2006 Volume 68 Issue 9 Pages 959-965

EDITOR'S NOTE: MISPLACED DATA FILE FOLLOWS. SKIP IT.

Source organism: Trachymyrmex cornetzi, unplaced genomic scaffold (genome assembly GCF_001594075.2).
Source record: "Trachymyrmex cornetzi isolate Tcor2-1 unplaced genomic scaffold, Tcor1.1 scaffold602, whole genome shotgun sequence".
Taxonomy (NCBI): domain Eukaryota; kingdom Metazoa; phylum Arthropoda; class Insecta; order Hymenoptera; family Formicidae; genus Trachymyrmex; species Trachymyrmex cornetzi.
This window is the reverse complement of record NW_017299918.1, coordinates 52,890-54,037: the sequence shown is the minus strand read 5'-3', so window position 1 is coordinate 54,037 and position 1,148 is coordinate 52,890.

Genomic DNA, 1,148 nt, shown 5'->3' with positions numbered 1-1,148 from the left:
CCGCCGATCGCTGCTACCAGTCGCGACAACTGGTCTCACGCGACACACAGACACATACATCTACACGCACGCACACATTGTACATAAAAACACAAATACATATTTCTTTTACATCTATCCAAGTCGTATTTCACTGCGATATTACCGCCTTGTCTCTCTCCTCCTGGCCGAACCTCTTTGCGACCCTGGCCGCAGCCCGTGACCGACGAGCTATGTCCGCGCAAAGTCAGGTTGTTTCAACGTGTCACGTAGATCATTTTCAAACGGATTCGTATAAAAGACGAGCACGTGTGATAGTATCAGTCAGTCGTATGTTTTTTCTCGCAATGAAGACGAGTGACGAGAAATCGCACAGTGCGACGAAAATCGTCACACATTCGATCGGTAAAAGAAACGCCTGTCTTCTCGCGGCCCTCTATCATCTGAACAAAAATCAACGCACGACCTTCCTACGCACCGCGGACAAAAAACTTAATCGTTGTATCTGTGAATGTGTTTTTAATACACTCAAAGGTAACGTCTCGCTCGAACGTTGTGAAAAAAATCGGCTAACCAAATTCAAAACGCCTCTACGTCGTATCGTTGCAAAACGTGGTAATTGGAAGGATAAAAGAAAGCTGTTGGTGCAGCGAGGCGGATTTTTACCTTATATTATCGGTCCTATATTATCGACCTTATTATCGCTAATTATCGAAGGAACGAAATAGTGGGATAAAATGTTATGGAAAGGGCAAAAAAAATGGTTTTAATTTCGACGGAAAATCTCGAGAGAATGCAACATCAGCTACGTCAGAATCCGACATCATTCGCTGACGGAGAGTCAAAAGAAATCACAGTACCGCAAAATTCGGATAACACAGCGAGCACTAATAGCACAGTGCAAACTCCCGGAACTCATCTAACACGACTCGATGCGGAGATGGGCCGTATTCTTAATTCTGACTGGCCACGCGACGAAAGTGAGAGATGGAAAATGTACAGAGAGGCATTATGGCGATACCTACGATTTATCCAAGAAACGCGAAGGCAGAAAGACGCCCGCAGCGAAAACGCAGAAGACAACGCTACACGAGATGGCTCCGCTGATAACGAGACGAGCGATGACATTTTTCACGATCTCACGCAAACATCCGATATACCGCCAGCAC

We have previously produced human growth hormone (hGH) transgenic (TG) rats that show low circulating levels of both hGH and endogenous rat GH. Although body length of the TG rats is normal, they develop hyperphagia and severe obesity. The present study was undertaken to elucidate the causes of hyperphagia in the TG rats by focusing on temporal changes in plasma ghrelin levels and hypothalamic neuropeptide Y (NPY) contents. In both wild-type (WT) and TG rats, the highest value of plasma ghrelin levels was observed just before the dark phase, and thereafter plasma ghrelin levels were maintained higher in the TG than WT rats. Although NPY contents also showed the peak level just before the dark phase in both the arcuate (ARC) and paraventricular nuclei (PVN) of the hypothalamus, the values in the ARC, but not the PVN, of the TG rats was always lower than those of the WT rats, suggesting increased transport of NPY from the ARC to PVN in the TG rats. In addition, treatment with antagonists for Y1 and Y5 receptors for NPY reduced food intake much more effectively in the TG than WT rats. Intermittent treatment with recombinant hGH for a week significantly decreased food consumption, adipose tissue weight and plasma triglyceride concentrations in the TG rats. These results suggest that, in the TG rats, insufficiency in circulating GH stimulates the ghrelin-NPY system with a resultant increase in food intake.